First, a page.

The use of chemical compounds of vegetable origin in industrial production shows several environmentally beneficial effects (renewability, biodegradability, low toxicity, no impact on CO2 level) over synthetic products presently being widely used. 22 23 24 In this paper, some pre-industrial studies on the potential of substituting some mineral lubricants (mainly alkylbenzene) widely used in textile (spinning phase of wool) and tannery (both in dry and damp phase) processing in two Tuscan industrial districts with formulations based on High Oleic Sunflower Oil (HOSO) will be discussed. This research was carried out by private companies that depend on seed production (farmers and their main associations, Seed Company), oil extraction, refining, and formulation. The new, low environmental impact formulations were tested at an industrial level to verify their application potential from technical, environmental, and economical viewpoints. 25 26 27 28 29 30 The results confirmed that HOSO could substitute mineral oils in textile and tannery applications without any technical problem and without any facility modifications. In some cases such as crust leather production, the HOSO-based lubricant (BIOVIT) improved the softness of the finished product. The environmental impact evaluation carried out by the Eurostat framework of environmental pressure indicators confirmed how a higher sustainability could be obtained by the utilisation of new oils characterised by a higher biodegradability. Finally, the economic analysis showed a higher production cost and price of vegetable oils, but, at the same time, indicated the possibility of reducing the required amount due to a lower utilisation rate. Anyway, the price difference between the mineral and vegetable-based oils has to be limited to arrive at a commercial application. Based on these results,HOSOcould represent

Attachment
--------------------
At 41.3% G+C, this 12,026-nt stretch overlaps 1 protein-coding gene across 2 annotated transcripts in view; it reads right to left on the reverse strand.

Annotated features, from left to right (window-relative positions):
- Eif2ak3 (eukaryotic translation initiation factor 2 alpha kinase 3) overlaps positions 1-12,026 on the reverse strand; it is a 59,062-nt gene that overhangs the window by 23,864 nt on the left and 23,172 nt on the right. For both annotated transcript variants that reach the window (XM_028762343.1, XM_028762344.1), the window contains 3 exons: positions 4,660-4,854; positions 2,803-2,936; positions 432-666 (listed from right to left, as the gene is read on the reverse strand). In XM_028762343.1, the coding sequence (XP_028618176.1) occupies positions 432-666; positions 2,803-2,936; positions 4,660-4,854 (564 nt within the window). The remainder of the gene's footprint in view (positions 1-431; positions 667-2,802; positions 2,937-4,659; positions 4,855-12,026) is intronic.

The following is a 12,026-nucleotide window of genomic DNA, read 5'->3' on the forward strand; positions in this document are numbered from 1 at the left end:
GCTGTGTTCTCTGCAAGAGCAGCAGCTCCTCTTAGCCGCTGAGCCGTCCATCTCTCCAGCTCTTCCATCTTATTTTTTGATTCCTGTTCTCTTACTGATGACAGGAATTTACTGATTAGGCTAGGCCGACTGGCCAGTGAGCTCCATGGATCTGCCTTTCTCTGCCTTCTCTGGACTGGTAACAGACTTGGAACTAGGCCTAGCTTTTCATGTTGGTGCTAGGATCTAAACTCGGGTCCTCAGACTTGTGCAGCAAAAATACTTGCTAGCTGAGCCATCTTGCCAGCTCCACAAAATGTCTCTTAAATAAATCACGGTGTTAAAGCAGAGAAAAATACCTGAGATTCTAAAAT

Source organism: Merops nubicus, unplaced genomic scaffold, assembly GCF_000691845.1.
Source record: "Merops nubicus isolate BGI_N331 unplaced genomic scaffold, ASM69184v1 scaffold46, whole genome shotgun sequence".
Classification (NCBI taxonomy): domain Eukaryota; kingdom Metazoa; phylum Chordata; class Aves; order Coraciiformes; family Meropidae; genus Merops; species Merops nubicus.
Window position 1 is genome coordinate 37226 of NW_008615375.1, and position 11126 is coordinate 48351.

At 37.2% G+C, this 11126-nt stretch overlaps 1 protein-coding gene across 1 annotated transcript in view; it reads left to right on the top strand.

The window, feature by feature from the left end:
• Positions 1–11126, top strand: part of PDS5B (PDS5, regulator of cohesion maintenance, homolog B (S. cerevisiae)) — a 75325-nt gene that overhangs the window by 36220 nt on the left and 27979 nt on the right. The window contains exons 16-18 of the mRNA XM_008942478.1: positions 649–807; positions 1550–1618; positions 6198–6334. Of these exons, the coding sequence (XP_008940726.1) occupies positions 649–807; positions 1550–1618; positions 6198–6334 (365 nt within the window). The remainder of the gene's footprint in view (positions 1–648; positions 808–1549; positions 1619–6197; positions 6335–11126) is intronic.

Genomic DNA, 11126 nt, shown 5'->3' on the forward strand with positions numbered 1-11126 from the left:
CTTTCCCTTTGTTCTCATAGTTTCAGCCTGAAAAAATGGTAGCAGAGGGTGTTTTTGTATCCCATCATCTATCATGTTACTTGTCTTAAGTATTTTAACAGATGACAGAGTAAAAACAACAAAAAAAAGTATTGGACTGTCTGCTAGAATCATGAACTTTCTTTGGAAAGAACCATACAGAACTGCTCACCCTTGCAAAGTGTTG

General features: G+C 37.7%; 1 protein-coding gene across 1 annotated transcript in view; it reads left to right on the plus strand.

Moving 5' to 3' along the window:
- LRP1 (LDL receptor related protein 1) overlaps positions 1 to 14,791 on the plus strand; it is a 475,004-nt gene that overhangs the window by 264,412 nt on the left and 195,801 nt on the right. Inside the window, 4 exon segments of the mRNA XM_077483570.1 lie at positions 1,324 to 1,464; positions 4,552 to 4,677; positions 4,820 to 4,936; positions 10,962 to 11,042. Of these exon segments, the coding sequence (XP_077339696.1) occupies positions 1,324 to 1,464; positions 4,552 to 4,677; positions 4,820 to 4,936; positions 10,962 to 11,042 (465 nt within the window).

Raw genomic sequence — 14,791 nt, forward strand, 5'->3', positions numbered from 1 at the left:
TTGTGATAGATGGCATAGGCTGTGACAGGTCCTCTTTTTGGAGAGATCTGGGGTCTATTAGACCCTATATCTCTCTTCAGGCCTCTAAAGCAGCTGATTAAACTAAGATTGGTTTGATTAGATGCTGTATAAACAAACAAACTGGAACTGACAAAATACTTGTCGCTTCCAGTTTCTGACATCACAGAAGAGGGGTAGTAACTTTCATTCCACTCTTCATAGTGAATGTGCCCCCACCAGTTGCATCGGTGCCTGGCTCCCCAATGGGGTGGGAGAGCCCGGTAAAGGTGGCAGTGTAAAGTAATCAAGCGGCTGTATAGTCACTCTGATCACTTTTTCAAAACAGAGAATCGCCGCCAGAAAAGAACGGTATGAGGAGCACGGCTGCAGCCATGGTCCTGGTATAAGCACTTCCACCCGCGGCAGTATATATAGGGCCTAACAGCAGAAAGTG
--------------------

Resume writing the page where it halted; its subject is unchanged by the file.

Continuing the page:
Biolubricants for the textile and tannery industries as an alternative to conventional mineral derived oil: an application experience in the Tuscany province.

MAZZONCINI, MARCO;ROSSI, ADANELLA;
2006

Abstract

The use of chemical compounds of vegetable origin in industrial production shows several environmentally beneficial effects (renewability, biodegradability, low toxicity, no impact on CO2 level) over synthetic products presently being widely used. 22 23 24 In this paper, some pre-industrial studies on the potential of substituting some mineral lubricants (mainly alkylbenzene) widely used in textile (spinning phase of wool) and tannery (both in dry and damp phase) processing in two Tuscan industrial districts with formulations based on High Oleic Sunflower Oil (HOSO) will be discussed. This research was carried out by private companies that depend on seed production (farmers and their main associations, Seed Company), oil extraction, refining, and formulation. The new, low environmental impact formulations were tested at an industrial level to verify their application potential from technical, environmental, and economical viewpoints. 25 26 27 28 29 30 The results confirmed that HOSO could substitute mineral oils in textile and tannery applications without any technical problem and without any facility modifications. In some cases such as crust leather production, the HOSO-based lubricant (BIOVIT) improved the softness of the finished product. The environmental impact evaluation carried out by the Eurostat framework of environmental pressure indicators confirmed how a higher sustainability could be obtained by the utilisation of new oils characterised by a higher biodegradability. Finally, the economic analysis showed a higher production cost and price of vegetable oils, but, at the same time, indicated the possibility of reducing the required amount due to a lower utilisation rate. Anyway, the price difference between the mineral and vegetable-based oils has to be limited to arrive at a commercial application. Based on these results,HOSOcould represent
Lazzeri, L; Mazzoncini, Marco; Rossi, Adanella; Balducci, E; Bartolini, G; Giovannelli, L; Pedriali, R; Petroselli, R; Patalano, G; Agnoletti, G; Borgioli, A; Croce, G; D'Avino, L.
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Utilizza questo identificativo per citare o creare un link a questo documento: https://hdl.handle.net/11568/204350
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